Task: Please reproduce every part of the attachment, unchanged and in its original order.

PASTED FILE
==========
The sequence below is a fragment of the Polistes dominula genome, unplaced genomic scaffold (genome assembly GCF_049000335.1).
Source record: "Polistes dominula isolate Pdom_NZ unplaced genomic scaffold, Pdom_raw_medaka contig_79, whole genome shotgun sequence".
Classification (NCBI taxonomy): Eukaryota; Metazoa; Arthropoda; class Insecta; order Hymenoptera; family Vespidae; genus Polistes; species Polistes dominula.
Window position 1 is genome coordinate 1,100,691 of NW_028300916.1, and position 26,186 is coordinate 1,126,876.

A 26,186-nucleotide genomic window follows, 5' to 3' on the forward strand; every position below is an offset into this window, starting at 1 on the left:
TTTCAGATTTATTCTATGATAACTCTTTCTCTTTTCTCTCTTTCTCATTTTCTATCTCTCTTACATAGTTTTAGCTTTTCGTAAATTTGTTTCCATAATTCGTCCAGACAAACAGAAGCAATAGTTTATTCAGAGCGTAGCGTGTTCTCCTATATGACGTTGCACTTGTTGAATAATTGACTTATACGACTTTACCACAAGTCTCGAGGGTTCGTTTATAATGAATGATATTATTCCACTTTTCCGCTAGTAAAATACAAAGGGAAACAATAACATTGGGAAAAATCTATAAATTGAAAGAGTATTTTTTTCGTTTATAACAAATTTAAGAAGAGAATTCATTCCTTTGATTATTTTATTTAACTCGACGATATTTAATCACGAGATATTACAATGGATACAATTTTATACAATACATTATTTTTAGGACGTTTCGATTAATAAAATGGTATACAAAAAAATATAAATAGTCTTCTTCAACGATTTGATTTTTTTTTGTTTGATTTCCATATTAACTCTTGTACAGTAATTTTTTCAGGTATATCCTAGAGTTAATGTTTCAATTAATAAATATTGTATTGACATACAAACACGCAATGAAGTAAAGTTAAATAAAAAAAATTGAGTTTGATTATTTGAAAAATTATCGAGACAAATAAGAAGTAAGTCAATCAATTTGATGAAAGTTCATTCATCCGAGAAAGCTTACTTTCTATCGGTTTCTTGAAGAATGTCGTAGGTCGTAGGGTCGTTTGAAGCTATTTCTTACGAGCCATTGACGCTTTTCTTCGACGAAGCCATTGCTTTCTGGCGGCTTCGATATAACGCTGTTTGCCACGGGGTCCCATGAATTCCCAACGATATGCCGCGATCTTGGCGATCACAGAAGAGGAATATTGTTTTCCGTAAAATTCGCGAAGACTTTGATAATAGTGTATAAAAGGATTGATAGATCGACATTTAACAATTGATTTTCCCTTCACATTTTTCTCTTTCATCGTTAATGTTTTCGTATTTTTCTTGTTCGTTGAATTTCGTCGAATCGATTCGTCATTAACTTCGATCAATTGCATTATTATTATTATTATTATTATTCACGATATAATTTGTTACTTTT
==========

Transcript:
The sequence below is a fragment of the Polistes dominula genome, unplaced genomic scaffold (genome assembly GCF_049000335.1).
Source record: "Polistes dominula isolate Pdom_NZ unplaced genomic scaffold, Pdom_raw_medaka contig_79, whole genome shotgun sequence".
Classification (NCBI taxonomy): Eukaryota; Metazoa; Arthropoda; class Insecta; order Hymenoptera; family Vespidae; genus Polistes; species Polistes dominula.
Window position 1 is genome coordinate 1,100,691 of NW_028300916.1, and position 26,186 is coordinate 1,126,876.

A 26,186-nucleotide genomic window follows, 5' to 3' on the forward strand; every position below is an offset into this window, starting at 1 on the left:
TTTCAGATTTATTCTATGATAACTCTTTCTCTTTTCTCTCTTTCTCATTTTCTATCTCTCTTACATAGTTTTAGCTTTTCGTAAATTTGTTTCCATAATTCGTCCAGACAAACAGAAGCAATAGTTTATTCAGAGCGTAGCGTGTTCTCCTATATGACGTTGCACTTGTTGAATAATTGACTTATACGACTTTACCACAAGTCTCGAGGGTTCGTTTATAATGAATGATATTATTCCACTTTTCCGCTAGTAAAATACAAAGGGAAACAATAACATTGGGAAAAATCTATAAATTGAAAGAGTATTTTTTTCGTTTATAACAAATTTAAGAAGAGAATTCATTCCTTTGATTATTTTATTTAACTCGACGATATTTAATCACGAGATATTACAATGGATACAATTTTATACAATACATTATTTTTAGGACGTTTCGATTAATAAAATGGTATACAAAAAAATATAAATAGTCTTCTTCAACGATTTGATTTTTTTTTGTTTGATTTCCATATTAACTCTTGTACAGTAATTTTTTCAGGTATATCCTAGAGTTAATGTTTCAATTAATAAATATTGTATTGACATACAAACACGCAATGAAGTAAAGTTAAATAAAAAAAATTGAGTTTGATTATTTGAAAAATTATCGAGACAAATAAGAAGTAAGTCAATCAATTTGATGAAAGTTCATTCATCCGAGAAAGCTTACTTTCTATCGGTTTCTTGAAGAATGTCGTAGGTCGTAGGGTCGTTTGAAGCTATTTCTTACGAGCCATTGACGCTTTTCTTCGACGAAGCCATTGCTTTCTGGCGGCTTCGATATAACGCTGTTTGCCACGGGGTCCCATGAATTCCCAACGATATGCCGCGATCTTGGCGATCACAGAAGAGGAATATTGTTTTCCGTAAAATTCGCGAAGACTTTGATAATAGTGTATAAAAGGATTGATAGATCGACATTTAACAATTGATTTTCCCTTCACATTTTTCTCTTTCATCGTTAATGTTTTCGTATTTTTCTTGTTCGTTGAATTTCGTCGAATCGATTCGTCATTAACTTCGATCAATTGCATTATTATTATTATTATTATTATTCACGATATAATTTGTTACTTTT